Growers gear up to defend state ag tax preferences

fuel containerSome of the most helpful tax preferences for farmers and ranchers are up for review in the 2016 Washington state legislative session. Many have received preliminary recommendations from the Joint Legislative Audit and Review Committee (JLARC) to be further reviewed and clarified. The tax credits for diesel fuel used on farms and for farm machinery replacement parts are among the preferences at risk to be discontinued. Both preferences were enacted in 2006 in the wake of stagnant crop prices and rising input costs.

Washington ag producers need to have every competitive advantage possible to compete on a national and international level. Nearly all of the top, wheat-producing states have tax preferences that are equal to or better than ours. Many states don’t charge sales tax on new and used equipment purchases. Quite a few states include tax exemptions on both gasoline and diesel for fuel used on the farm.

Ag tax preferences are not only helpful to farmers, they are helpful to our state. For every dollar of state investments in agriculture, $1.30 is generated in state tax payments through direct and secondary impacts. The economic and fiscal impact study on Washington state agriculture and food processing estimates 220,600 jobs are supported statewide by our industry.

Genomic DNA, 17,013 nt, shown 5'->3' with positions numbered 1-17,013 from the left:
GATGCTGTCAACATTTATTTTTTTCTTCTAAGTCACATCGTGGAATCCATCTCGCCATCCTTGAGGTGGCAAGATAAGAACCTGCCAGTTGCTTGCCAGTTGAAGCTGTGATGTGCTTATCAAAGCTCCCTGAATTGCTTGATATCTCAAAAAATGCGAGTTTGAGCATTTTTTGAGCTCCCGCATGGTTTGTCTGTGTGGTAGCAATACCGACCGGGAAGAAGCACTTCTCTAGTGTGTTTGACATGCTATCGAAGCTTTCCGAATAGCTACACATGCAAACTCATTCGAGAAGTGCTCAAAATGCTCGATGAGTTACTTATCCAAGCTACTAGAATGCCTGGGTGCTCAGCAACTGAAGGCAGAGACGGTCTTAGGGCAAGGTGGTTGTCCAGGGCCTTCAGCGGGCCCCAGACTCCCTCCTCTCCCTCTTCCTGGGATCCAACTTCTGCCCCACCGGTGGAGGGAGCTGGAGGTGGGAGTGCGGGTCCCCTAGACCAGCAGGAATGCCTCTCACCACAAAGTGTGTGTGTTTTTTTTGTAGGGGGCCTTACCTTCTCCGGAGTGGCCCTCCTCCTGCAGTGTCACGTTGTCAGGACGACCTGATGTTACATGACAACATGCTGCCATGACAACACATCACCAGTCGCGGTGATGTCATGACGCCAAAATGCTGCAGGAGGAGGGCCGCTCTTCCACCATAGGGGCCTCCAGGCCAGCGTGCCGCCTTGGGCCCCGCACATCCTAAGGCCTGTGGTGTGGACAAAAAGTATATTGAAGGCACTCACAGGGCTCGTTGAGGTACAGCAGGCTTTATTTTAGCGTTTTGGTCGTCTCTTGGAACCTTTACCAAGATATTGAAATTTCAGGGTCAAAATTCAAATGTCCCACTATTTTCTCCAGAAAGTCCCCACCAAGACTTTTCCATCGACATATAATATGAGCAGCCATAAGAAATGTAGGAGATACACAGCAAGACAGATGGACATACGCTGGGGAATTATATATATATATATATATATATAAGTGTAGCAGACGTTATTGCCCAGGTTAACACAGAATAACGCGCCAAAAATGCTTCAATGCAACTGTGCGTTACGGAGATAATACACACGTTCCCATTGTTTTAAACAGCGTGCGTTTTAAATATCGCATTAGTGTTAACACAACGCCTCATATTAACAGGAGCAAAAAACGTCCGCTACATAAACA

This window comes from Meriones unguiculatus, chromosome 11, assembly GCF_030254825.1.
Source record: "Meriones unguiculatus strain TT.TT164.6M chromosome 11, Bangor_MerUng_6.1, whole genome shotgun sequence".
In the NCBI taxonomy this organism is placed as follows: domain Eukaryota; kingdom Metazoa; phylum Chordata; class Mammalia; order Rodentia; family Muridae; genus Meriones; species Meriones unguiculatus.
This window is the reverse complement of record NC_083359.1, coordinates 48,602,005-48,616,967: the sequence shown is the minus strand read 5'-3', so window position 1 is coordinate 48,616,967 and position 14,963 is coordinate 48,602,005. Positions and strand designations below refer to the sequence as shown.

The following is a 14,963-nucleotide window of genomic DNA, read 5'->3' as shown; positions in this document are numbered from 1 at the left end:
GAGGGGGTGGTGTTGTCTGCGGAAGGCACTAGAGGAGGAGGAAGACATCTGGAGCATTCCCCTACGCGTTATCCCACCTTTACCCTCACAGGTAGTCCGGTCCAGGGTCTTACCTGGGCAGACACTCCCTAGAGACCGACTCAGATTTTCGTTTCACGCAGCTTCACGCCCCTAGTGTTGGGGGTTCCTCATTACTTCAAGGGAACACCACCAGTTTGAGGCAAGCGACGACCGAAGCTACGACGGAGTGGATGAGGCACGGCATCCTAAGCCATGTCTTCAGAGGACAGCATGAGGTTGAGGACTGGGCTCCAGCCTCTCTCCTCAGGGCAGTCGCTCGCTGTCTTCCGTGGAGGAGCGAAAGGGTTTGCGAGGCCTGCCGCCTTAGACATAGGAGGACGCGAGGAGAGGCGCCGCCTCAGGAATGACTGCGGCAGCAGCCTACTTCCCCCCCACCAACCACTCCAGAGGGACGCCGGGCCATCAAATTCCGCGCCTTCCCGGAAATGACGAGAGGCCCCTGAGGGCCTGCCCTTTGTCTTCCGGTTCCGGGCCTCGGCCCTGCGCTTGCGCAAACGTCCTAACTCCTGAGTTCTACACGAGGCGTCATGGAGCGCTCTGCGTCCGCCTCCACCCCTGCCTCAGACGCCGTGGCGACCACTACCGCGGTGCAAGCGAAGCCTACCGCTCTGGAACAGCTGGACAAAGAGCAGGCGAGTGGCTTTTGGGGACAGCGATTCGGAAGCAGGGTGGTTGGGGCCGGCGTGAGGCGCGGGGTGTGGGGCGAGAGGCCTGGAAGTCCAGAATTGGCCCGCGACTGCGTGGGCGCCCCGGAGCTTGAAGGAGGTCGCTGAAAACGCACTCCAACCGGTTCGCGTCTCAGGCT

Other tax preferences under review that help our industry are:

• Grain and unprocessed milk wholesaling (B&O tax);

• Warehouse and grain elevator remittance (sales and use tax);

• Agricultural products (property tax);

• Farming machinery and equipment (property tax);

• Shipping farm products to port (public utility tax);

• Leased irrigation equipment (sales and use tax);

• Seed Conditioning (B&O tax);

• Conditioned seed wholesaling (B&O tax);

• Custom farming (B&O tax); and

• Hauling farm products for relatives (public utility tax).